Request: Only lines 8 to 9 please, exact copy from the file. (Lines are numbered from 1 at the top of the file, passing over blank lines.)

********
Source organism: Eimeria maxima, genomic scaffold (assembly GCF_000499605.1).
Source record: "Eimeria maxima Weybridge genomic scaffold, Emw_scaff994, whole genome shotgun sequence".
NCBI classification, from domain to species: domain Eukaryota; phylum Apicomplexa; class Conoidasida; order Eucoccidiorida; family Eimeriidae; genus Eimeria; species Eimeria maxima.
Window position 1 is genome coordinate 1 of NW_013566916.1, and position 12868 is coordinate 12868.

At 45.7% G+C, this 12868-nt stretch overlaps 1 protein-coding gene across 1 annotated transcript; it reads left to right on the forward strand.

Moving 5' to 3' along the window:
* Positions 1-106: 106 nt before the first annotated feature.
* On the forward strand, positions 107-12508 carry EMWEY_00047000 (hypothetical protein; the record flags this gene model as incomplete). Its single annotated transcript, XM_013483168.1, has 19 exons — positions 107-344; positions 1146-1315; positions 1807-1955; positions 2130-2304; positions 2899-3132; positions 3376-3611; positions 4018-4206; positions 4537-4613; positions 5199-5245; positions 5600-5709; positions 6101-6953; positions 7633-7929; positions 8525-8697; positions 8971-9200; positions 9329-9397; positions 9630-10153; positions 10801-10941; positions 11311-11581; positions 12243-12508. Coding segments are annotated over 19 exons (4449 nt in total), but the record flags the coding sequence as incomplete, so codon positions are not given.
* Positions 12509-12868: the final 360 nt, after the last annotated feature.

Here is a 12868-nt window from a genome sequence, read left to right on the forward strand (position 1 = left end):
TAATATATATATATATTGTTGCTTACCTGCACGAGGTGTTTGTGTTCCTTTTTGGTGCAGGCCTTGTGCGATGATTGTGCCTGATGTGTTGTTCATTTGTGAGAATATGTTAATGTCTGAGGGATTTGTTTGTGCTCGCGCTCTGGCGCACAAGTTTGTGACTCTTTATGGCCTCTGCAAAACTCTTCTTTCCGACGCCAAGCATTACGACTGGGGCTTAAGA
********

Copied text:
* On the forward strand, positions 107-12508 carry EMWEY_00047000 (hypothetical protein; the record flags this gene model as incomplete). Its single annotated transcript, XM_013483168.1, has 19 exons — positions 107-344; positions 1146-1315; positions 1807-1955; positions 2130-2304; positions 2899-3132; positions 3376-3611; positions 4018-4206; positions 4537-4613; positions 5199-5245; positions 5600-5709; positions 6101-6953; positions 7633-7929; positions 8525-8697; positions 8971-9200; positions 9329-9397; positions 9630-10153; positions 10801-10941; positions 11311-11581; positions 12243-12508. Coding segments are annotated over 19 exons (4449 nt in total), but the record flags the coding sequence as incomplete, so codon positions are not given.
* Positions 12509-12868: the final 360 nt, after the last annotated feature.